6. What is/are your favorite Wes moment(s)?

I would say my impression about Matthews is more of him as a man than a moment. Last season, I opened the year by doing a feature on him and his journey from undrafted rookie to a star on the verge of a big payday. (http://www.sportingnews.com/nba/story/2014-10-29/portland-trail-blazers-wesley-matthews-brandon-roy-career-stats-contract-salary)

During that conversation with Matthews, I asked him about a post-up move fans in Dallas will likely see often. He backs down a defender, and lets them bump him two or three times. Immediately after the last bump, he spins and turns into the defender for a quick one-handed shot. It’s really awkwardly timed and hard to defend. It’s something you see Andre Miller do a lot.

Anyway, when I asked him about that he seemed genuinely appreciative that someone finally noticed it and brought it up to him; that someone admired his hard work.

Being that kind of genuine will make Matthews hard to hate in Dallas, no matter his performance. Fans will love him. Media will love him. Coaches will love him.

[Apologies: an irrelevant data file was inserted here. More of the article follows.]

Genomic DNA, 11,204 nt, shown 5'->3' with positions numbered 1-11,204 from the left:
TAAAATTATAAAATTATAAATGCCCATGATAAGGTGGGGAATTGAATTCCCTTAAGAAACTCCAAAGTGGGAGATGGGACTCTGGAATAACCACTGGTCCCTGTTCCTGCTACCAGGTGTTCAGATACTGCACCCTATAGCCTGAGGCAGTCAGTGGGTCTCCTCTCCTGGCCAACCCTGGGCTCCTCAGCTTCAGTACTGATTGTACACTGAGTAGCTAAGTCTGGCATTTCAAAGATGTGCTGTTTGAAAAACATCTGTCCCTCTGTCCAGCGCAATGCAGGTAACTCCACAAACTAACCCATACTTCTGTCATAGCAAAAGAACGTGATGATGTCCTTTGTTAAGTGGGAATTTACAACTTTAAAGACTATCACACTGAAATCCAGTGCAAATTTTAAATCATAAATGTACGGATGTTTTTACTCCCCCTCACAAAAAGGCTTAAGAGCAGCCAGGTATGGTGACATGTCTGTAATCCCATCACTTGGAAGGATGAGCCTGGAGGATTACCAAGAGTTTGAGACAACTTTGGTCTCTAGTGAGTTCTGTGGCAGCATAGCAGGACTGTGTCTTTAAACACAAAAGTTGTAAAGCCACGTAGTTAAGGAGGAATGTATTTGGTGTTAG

7. The Blazers had a rough offseason…to say the least. What do you expect out of them and will they fall as far as some suggest (out of the playoffs)?

They’re going to be terrible and I’m going to love watching every minute of it. Bad basketball is a hobby of mine. I’m mostly excited to see how the whole Meyers Leonard / Mason Plumlee thing plays out. Who will get minutes? Will they swap positions in Stotts’ lineup? Will they get one of those necklaces that’s a heart split in two with “BEST FRIENDS” on one and “FOREVER” on the other? It’s all very exciting.

Next: Mavericks Reserves: Who is the best of the bunch?